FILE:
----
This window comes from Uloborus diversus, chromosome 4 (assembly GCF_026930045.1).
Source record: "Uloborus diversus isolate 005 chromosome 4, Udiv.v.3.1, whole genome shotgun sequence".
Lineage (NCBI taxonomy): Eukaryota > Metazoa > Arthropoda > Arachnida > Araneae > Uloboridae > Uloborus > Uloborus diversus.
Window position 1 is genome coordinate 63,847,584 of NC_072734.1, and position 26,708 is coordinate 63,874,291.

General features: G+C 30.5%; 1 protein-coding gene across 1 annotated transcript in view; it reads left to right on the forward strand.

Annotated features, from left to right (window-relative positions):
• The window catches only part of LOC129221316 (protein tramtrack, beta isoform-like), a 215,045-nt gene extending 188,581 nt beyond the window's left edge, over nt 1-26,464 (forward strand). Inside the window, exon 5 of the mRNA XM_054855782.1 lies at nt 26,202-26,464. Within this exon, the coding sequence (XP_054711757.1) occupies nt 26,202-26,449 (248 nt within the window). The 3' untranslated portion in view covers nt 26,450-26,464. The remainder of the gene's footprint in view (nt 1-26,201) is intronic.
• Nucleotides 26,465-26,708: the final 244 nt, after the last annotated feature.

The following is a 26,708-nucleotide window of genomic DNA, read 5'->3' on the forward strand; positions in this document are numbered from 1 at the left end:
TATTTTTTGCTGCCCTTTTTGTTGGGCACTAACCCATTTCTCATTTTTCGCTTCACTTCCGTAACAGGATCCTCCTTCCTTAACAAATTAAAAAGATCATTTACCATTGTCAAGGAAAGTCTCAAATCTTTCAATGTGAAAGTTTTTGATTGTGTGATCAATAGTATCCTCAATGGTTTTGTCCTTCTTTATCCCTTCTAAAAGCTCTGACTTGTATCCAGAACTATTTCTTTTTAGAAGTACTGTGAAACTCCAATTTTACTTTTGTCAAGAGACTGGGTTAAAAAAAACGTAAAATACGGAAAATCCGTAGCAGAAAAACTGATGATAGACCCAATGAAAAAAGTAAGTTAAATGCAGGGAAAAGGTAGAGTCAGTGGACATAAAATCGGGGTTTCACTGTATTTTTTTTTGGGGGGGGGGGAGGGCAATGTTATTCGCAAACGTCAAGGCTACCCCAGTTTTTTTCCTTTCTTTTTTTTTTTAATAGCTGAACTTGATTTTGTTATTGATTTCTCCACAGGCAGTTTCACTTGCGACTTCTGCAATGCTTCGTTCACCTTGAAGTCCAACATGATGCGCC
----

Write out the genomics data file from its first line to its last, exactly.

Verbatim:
This window comes from Uloborus diversus, chromosome 4 (assembly GCF_026930045.1).
Source record: "Uloborus diversus isolate 005 chromosome 4, Udiv.v.3.1, whole genome shotgun sequence".
Lineage (NCBI taxonomy): Eukaryota > Metazoa > Arthropoda > Arachnida > Araneae > Uloboridae > Uloborus > Uloborus diversus.
Window position 1 is genome coordinate 63,847,584 of NC_072734.1, and position 26,708 is coordinate 63,874,291.

General features: G+C 30.5%; 1 protein-coding gene across 1 annotated transcript in view; it reads left to right on the forward strand.

Annotated features, from left to right (window-relative positions):
• The window catches only part of LOC129221316 (protein tramtrack, beta isoform-like), a 215,045-nt gene extending 188,581 nt beyond the window's left edge, over nt 1-26,464 (forward strand). Inside the window, exon 5 of the mRNA XM_054855782.1 lies at nt 26,202-26,464. Within this exon, the coding sequence (XP_054711757.1) occupies nt 26,202-26,449 (248 nt within the window). The 3' untranslated portion in view covers nt 26,450-26,464. The remainder of the gene's footprint in view (nt 1-26,201) is intronic.
• Nucleotides 26,465-26,708: the final 244 nt, after the last annotated feature.

The following is a 26,708-nucleotide window of genomic DNA, read 5'->3' on the forward strand; positions in this document are numbered from 1 at the left end:
TATTTTTTGCTGCCCTTTTTGTTGGGCACTAACCCATTTCTCATTTTTCGCTTCACTTCCGTAACAGGATCCTCCTTCCTTAACAAATTAAAAAGATCATTTACCATTGTCAAGGAAAGTCTCAAATCTTTCAATGTGAAAGTTTTTGATTGTGTGATCAATAGTATCCTCAATGGTTTTGTCCTTCTTTATCCCTTCTAAAAGCTCTGACTTGTATCCAGAACTATTTCTTTTTAGAAGTACTGTGAAACTCCAATTTTACTTTTGTCAAGAGACTGGGTTAAAAAAAACGTAAAATACGGAAAATCCGTAGCAGAAAAACTGATGATAGACCCAATGAAAAAAGTAAGTTAAATGCAGGGAAAAGGTAGAGTCAGTGGACATAAAATCGGGGTTTCACTGTATTTTTTTTTGGGGGGGGGGGAGGGCAATGTTATTCGCAAACGTCAAGGCTACCCCAGTTTTTTTCCTTTCTTTTTTTTTTTAATAGCTGAACTTGATTTTGTTATTGATTTCTCCACAGGCAGTTTCACTTGCGACTTCTGCAATGCTTCGTTCACCTTGAAGTCCAACATGATGCGCC